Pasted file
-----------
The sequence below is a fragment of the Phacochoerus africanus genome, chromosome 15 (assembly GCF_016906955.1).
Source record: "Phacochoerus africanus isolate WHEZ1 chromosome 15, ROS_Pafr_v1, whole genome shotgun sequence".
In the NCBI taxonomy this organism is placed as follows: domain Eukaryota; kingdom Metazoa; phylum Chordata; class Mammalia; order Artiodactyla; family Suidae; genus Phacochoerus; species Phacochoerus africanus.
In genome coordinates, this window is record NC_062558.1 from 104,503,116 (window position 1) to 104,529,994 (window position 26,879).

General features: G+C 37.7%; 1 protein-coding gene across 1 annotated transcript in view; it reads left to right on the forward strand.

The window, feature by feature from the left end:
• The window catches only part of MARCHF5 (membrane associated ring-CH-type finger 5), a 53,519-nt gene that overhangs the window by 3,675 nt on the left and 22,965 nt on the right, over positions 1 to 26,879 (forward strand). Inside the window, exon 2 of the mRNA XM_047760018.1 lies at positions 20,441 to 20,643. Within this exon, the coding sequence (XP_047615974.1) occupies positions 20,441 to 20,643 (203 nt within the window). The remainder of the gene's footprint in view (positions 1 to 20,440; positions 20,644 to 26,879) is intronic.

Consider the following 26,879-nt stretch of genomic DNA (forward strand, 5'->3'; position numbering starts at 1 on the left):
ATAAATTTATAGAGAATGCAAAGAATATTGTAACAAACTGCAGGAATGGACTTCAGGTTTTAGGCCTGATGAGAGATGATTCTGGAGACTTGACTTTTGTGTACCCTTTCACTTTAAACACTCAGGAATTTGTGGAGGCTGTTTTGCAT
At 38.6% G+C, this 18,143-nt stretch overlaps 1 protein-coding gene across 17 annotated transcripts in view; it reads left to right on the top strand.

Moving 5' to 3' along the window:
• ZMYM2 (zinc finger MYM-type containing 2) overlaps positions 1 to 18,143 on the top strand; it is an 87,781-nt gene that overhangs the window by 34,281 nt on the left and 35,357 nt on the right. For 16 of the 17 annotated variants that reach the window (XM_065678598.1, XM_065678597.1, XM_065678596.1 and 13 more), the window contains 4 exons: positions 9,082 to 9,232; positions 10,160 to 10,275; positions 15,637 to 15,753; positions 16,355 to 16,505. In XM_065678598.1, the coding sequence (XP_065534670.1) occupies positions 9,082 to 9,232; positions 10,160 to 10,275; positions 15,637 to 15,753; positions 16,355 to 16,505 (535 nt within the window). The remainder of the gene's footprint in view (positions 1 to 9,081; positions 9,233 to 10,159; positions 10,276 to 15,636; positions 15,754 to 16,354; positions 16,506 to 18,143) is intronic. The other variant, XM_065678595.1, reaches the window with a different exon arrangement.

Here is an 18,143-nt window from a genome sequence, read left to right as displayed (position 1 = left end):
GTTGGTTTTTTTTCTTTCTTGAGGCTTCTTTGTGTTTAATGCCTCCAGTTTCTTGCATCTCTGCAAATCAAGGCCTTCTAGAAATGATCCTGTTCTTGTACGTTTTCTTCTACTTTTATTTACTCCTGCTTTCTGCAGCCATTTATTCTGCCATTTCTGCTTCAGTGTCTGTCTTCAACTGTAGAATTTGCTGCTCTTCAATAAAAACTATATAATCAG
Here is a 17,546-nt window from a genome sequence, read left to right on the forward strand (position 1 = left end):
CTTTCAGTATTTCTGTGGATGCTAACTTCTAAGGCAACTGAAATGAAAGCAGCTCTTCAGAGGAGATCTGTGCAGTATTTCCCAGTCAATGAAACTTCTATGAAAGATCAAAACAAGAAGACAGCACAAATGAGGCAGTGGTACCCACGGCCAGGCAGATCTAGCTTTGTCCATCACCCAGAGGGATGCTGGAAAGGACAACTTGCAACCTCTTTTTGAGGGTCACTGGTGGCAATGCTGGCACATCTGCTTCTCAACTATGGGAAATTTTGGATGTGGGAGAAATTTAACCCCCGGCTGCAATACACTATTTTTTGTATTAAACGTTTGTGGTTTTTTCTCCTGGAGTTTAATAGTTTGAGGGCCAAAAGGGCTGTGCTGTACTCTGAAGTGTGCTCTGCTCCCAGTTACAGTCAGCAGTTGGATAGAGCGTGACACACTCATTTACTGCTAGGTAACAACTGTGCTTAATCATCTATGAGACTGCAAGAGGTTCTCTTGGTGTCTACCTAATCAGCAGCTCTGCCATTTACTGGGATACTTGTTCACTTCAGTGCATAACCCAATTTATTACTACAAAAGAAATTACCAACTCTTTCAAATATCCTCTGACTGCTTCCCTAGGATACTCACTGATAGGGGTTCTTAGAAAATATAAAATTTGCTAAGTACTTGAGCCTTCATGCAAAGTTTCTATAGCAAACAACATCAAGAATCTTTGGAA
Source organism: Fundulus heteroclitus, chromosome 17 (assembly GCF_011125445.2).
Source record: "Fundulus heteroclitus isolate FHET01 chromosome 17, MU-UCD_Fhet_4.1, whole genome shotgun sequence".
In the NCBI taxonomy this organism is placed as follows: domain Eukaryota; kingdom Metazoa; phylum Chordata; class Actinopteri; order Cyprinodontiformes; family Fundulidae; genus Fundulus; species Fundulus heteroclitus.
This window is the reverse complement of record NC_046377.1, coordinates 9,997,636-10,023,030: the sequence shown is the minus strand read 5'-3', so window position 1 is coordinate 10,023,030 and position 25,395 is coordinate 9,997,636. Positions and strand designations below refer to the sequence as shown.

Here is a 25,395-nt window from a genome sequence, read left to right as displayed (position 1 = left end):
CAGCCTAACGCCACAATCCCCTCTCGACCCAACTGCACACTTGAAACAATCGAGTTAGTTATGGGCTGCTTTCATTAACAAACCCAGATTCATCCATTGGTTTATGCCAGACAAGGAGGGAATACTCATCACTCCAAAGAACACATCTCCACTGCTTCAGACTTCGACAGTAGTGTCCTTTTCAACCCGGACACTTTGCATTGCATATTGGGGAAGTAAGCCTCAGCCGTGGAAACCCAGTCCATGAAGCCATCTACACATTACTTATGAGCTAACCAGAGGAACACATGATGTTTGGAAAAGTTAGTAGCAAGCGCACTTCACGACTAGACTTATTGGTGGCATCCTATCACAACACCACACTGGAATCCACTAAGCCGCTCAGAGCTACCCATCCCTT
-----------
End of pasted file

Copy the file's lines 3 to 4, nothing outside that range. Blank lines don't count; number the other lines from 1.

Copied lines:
In the NCBI taxonomy this organism is placed as follows: domain Eukaryota; kingdom Metazoa; phylum Chordata; class Mammalia; order Artiodactyla; family Suidae; genus Phacochoerus; species Phacochoerus africanus.
In genome coordinates, this window is record NC_062558.1 from 104,503,116 (window position 1) to 104,529,994 (window position 26,879).